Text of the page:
Thousands of men – and it has been mostly men, but more later – have worked in what is often a dangerous and hazardous environment extracting the stone that the rest of us want for our buildings, our roads and, latterly, our garden landscaping.
Some will bemoan the destructive impact that large-scale quarrying has on our the landscape but for as long as we ‘need’ the stone then the industry will continue. Unquestionably the quarries contribute a great deal to the local economy.
Tunstead quarry – which opened in 1929 and was owned by ICI – is one of the biggest limestone quarries in Europe and is now operated by Lafarge Tarmac. There is a huge photographic archive of over 25,000 images relating to the working and development of these massive works. This exhibition shows just over 50 images – mostly taken in the 1930s-1950s – of quarries around Buxton.
The images are mostly posed – underground scenes are carefully lit – and the quality of the printed photos is very good. There are themed panels – headed ‘People’, ‘Blasting’, ‘Loading Wagons’, ‘Trains’, ‘Buildings’ for example.
There is a certain grandeur about the Hoffmann Kilns at Harpur Hill or the emerging terracing at Tunstead, it is easy to feel nostalgic looking at the engines and lorries; but it also evident what desperate work this could be. Even in the 1930s much of the work was done by hand.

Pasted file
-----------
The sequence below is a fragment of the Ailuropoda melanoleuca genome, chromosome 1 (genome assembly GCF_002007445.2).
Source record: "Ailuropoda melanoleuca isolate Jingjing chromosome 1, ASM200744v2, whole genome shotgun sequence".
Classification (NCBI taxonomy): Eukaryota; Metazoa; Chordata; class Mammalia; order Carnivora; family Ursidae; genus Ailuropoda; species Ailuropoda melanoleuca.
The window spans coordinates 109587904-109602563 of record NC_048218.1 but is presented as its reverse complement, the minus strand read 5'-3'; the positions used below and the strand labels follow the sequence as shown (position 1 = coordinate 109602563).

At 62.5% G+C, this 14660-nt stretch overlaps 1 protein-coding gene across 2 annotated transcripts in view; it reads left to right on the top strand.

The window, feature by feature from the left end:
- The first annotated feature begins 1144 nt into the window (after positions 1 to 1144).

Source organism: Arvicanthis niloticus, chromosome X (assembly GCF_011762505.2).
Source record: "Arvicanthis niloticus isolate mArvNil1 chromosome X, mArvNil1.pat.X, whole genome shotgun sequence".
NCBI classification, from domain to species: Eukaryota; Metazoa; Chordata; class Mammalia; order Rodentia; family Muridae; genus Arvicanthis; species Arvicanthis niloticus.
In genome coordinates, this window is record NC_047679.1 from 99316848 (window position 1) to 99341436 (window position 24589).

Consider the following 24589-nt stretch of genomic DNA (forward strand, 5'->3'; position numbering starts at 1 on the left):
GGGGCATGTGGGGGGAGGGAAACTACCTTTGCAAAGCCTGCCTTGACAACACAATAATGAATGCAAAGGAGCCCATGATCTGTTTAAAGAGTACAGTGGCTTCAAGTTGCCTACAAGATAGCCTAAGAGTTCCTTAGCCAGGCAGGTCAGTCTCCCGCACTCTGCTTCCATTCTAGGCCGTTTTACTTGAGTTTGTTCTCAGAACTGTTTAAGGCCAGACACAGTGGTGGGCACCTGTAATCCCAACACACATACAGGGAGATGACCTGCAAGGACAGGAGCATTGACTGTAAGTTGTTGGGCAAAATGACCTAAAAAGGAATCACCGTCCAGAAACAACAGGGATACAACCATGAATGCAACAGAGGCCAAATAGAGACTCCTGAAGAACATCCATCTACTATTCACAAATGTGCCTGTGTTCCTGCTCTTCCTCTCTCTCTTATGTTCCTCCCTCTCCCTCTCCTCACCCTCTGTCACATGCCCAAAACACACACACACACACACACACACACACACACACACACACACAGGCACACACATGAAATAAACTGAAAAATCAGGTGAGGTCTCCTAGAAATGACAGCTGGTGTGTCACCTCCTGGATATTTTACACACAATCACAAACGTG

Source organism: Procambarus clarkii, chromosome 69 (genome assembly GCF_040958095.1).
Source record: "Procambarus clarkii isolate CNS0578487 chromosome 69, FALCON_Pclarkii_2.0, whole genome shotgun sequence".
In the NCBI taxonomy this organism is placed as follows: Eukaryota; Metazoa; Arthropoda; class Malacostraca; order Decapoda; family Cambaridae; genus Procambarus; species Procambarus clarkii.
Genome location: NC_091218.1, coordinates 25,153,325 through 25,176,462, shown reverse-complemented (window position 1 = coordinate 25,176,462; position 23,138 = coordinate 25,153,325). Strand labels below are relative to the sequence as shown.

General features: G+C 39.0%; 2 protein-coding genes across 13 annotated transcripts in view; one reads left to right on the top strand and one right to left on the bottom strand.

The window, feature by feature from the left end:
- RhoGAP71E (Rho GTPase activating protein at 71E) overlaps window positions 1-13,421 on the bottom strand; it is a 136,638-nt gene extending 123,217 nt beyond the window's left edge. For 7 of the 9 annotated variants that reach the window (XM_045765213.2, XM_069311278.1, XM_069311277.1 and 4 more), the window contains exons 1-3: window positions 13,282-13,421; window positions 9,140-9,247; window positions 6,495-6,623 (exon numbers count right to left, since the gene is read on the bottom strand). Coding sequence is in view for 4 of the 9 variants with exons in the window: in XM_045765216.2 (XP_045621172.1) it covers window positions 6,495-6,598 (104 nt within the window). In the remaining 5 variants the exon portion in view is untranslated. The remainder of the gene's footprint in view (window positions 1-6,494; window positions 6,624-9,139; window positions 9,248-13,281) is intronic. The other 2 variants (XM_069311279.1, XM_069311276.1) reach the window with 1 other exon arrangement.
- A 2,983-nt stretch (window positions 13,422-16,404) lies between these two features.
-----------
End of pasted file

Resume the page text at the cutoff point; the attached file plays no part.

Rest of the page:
Wagons carrying up to two tons of limestone lumps would be loaded manually; one loader would fill 15 such wagons a day. The limestone was sorted and graded by hand; it was hot work. The sweat on the hands and the lime dust would burn the skin; dust in the air would settle on hot necks causing further rashes and burns.
Whilst this is largely ‘man’s work’ women were recruited during the First World War.
We have images of women painting trucks: there is also a photo of one woman – wearing a cap and what may be clogs – drilling stone. This is exhibited alongside a quarryman from 40 years later who is better protected for the work.
There is also a short video to watch – showing scenes of rock being blasted and the artist Graham Sutherland at work. He was, for a while, an ‘artist in residence’.
For anyone with an interest in photography, social and industrial history this is a fascinating and rewarding exhibition. It has attracted many visitors already – including some who worked in the quarries for years. If you visit and you find yourself alongside a retired quarry worker take the opportunity to learn about their experiences – it will add meaning to the many striking images before you.
You can also put in a bid to buy any of the photos. Proceeds will go to Blythe House Hospice and you may get yourself a unique slice of local history to remind you of where that stone and cement came from.
The Quarryman’s Story is at The Green Man Gallery, Buxton until July 10.
By Keith Savage